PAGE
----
Gerome meets Mark Twain in Shields Library

Imagine Gerome’s surprise when he discovered Mark Twain in Shields Library!

The Mark Twain bust, located on the second floor of the library, is part of the Sacramento Union Records, held by Special Collections. The Sacramento Union was the oldest daily newspaper west of the Mississippi, until it closed its doors in 1994.

Twain’s words, inscribed on the base of the bust, explain his connection to the Union:  “Early in 1866, George Barnes invited me to resign my reportership on his paper, the San Francisco Morning Call, and for some months thereafter, I was without money or work; then I had a pleasant turn of fortune. The proprietors of the Sacramento Union, a great and influential daily journal, sent me to the Sandwich Islands to write four letters a month at twenty dollars a piece. I was there for four or five months, and returned to find myself about the best known man on the Pacific Coast.”  Twain’s Letters from the Sandwich Islands have since been reprinted, including in a volume that was published by the Grabhorn Press.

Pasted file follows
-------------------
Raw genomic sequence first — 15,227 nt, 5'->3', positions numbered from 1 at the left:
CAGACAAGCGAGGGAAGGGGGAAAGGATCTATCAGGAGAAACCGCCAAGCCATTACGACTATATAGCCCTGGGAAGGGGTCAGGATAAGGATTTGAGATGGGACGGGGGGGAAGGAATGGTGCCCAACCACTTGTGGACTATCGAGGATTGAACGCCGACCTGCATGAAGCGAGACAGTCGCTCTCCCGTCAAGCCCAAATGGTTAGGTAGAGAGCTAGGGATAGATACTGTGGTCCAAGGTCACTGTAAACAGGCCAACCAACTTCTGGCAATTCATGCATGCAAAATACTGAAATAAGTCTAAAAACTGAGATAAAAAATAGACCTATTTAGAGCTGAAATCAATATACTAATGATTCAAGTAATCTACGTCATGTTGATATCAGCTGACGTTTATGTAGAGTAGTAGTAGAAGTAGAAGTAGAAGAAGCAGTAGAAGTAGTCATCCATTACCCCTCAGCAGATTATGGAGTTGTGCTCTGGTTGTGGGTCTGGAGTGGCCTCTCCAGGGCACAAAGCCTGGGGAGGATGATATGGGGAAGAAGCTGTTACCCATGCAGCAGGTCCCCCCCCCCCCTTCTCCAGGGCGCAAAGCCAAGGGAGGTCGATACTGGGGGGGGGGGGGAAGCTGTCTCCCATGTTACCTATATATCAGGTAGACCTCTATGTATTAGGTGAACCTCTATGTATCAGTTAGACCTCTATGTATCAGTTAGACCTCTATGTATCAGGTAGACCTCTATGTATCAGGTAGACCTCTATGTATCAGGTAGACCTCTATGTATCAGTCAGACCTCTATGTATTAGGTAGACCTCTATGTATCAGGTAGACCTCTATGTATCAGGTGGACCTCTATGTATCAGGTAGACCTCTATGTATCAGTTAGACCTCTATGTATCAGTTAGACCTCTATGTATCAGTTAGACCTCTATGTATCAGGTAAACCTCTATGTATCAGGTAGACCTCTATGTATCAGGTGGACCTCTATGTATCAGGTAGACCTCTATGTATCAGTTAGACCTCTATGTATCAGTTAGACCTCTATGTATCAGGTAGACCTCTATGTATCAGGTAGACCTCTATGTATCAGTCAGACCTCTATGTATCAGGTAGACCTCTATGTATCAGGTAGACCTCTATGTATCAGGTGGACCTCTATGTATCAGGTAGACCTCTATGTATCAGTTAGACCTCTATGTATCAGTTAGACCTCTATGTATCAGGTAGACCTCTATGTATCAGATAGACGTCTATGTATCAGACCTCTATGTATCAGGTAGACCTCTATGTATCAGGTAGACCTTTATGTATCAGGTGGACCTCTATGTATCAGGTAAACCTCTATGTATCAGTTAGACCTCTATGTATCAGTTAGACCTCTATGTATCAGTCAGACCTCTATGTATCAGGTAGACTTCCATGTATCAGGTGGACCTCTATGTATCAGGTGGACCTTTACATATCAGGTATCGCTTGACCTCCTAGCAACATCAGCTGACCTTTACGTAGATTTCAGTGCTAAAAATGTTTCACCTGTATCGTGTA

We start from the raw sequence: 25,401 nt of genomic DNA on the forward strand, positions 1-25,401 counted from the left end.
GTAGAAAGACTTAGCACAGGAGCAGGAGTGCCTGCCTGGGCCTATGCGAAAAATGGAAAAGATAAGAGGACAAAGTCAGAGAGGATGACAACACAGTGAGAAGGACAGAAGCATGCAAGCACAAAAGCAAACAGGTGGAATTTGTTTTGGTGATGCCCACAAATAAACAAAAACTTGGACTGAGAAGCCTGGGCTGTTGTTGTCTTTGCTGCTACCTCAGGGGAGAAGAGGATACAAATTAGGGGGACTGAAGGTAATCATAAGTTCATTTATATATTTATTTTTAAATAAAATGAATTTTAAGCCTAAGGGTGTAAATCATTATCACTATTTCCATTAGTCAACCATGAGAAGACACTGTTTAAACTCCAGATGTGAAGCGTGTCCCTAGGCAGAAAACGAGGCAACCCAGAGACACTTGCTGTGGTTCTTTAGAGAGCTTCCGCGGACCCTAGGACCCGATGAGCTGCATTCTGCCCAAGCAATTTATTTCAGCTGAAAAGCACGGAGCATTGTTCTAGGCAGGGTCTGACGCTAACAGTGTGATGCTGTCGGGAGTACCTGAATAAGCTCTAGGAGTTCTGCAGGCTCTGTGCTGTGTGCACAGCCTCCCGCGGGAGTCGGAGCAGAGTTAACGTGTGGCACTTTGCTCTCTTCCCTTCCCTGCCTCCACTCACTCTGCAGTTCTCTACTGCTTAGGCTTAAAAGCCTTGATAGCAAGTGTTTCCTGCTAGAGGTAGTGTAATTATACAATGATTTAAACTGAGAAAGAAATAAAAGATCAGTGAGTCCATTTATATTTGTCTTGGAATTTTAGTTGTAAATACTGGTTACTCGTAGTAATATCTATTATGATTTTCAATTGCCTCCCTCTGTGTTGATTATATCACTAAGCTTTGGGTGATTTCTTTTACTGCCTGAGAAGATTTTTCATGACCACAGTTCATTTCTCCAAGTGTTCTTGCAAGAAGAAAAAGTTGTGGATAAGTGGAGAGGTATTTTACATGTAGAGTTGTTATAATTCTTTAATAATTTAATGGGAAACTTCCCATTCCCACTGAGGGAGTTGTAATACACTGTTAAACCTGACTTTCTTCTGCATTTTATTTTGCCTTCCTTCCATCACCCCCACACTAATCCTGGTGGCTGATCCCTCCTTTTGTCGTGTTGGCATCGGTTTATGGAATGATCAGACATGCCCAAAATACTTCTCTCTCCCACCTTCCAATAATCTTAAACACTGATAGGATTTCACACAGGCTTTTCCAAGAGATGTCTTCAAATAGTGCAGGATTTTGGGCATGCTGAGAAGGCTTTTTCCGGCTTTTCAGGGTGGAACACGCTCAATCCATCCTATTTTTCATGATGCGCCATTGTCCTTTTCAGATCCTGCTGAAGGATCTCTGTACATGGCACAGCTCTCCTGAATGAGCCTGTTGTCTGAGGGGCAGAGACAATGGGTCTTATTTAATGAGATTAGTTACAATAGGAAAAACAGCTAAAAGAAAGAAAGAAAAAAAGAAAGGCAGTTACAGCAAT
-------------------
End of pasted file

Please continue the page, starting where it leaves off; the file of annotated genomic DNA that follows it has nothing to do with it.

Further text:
The Sacramento Union Records provide a wealth of information for researchers interested in the Sacramento region in the last quarter of the 20th century. The collection contains some accounting and business records from the early years of the newspaper as well as records that cover the last eighteen months of the newspaper’s struggle to survive. The photograph files run from 1966 to 1994. The clipping files provide subject access for 1972 through 1992.

Digital versions of the Union are available via the California Newspaper Project and the Library of Congress. The California Newspaper Project has digitized the Sacramento Daily Union for 1851-1899. Search for articles and browse available issues via their website. The Library of Congress Chronicling America Collection has digitized the Sacramento Daily Record-Union for 1880-1891 and the Record-Union for 1891-1899.

Shields Library holds microfilm of the Union for the years 1851-1854; 1856-1864 and 1869-1994.

Gerome hopes that you stop by and see Mark Twain for yourself!

Gerome with the Mark Twain bust